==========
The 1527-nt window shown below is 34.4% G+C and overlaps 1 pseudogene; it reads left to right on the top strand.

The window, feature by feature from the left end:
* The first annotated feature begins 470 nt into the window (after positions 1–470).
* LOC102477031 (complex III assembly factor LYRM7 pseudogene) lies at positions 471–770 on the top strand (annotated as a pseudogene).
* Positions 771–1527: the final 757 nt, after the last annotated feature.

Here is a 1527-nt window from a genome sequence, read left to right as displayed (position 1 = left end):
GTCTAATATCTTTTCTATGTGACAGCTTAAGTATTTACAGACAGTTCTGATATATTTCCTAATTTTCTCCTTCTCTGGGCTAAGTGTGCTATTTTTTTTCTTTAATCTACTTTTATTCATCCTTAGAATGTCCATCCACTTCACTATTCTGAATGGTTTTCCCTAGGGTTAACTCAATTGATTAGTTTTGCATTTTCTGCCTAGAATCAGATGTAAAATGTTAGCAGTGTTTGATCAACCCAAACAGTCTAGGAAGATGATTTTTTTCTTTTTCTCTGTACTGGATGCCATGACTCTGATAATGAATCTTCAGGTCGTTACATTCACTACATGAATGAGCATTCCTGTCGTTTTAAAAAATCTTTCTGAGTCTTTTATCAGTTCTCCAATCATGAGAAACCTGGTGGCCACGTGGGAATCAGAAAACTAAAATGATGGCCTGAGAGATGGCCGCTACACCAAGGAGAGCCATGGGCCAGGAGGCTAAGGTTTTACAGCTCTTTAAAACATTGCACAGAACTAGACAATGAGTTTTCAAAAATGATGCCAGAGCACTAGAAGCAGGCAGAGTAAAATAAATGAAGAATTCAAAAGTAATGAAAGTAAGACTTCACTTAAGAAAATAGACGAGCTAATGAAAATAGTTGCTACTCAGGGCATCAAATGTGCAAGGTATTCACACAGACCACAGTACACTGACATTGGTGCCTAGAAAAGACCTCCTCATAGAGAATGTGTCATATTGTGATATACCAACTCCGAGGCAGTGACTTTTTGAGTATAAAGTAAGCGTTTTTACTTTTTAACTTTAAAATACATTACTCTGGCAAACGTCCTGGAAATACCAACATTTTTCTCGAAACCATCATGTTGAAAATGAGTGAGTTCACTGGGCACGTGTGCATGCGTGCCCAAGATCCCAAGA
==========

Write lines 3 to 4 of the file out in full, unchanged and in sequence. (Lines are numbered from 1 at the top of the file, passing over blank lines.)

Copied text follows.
* The first annotated feature begins 470 nt into the window (after positions 1–470).
* LOC102477031 (complex III assembly factor LYRM7 pseudogene) lies at positions 471–770 on the top strand (annotated as a pseudogene).